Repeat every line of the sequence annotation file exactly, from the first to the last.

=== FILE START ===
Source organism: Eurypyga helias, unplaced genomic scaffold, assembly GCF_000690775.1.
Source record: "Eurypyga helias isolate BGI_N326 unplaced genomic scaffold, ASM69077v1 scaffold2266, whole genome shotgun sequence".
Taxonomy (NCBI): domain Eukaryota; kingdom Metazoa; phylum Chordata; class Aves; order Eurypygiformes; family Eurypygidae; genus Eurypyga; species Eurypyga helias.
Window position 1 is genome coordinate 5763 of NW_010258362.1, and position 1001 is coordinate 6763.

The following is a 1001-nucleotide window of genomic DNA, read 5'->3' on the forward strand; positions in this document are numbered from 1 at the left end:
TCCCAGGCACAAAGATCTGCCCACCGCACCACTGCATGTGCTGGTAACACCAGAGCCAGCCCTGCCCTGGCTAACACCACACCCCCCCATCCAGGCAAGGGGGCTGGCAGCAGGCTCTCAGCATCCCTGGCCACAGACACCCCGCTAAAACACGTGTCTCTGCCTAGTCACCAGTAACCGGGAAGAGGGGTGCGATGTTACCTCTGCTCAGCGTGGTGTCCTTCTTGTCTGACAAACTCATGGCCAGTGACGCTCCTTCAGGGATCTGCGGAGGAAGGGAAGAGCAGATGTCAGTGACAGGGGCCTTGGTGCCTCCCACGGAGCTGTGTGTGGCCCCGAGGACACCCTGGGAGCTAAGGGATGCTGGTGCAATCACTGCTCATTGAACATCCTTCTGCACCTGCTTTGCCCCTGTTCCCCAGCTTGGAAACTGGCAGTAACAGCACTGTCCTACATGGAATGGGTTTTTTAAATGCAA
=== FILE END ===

Source organism: Eurypyga helias, unplaced genomic scaffold, assembly GCF_000690775.1.
Source record: "Eurypyga helias isolate BGI_N326 unplaced genomic scaffold, ASM69077v1 scaffold2266, whole genome shotgun sequence".
Taxonomy (NCBI): domain Eukaryota; kingdom Metazoa; phylum Chordata; class Aves; order Eurypygiformes; family Eurypygidae; genus Eurypyga; species Eurypyga helias.
Window position 1 is genome coordinate 5763 of NW_010258362.1, and position 1001 is coordinate 6763.

The following is a 1001-nucleotide window of genomic DNA, read 5'->3' on the forward strand; positions in this document are numbered from 1 at the left end:
TCCCAGGCACAAAGATCTGCCCACCGCACCACTGCATGTGCTGGTAACACCAGAGCCAGCCCTGCCCTGGCTAACACCACACCCCCCCATCCAGGCAAGGGGGCTGGCAGCAGGCTCTCAGCATCCCTGGCCACAGACACCCCGCTAAAACACGTGTCTCTGCCTAGTCACCAGTAACCGGGAAGAGGGGTGCGATGTTACCTCTGCTCAGCGTGGTGTCCTTCTTGTCTGACAAACTCATGGCCAGTGACGCTCCTTCAGGGATCTGCGGAGGAAGGGAAGAGCAGATGTCAGTGACAGGGGCCTTGGTGCCTCCCACGGAGCTGTGTGTGGCCCCGAGGACACCCTGGGAGCTAAGGGATGCTGGTGCAATCACTGCTCATTGAACATCCTTCTGCACCTGCTTTGCCCCTGTTCCCCAGCTTGGAAACTGGCAGTAACAGCACTGTCCTACATGGAATGGGTTTTTTAAATGCAA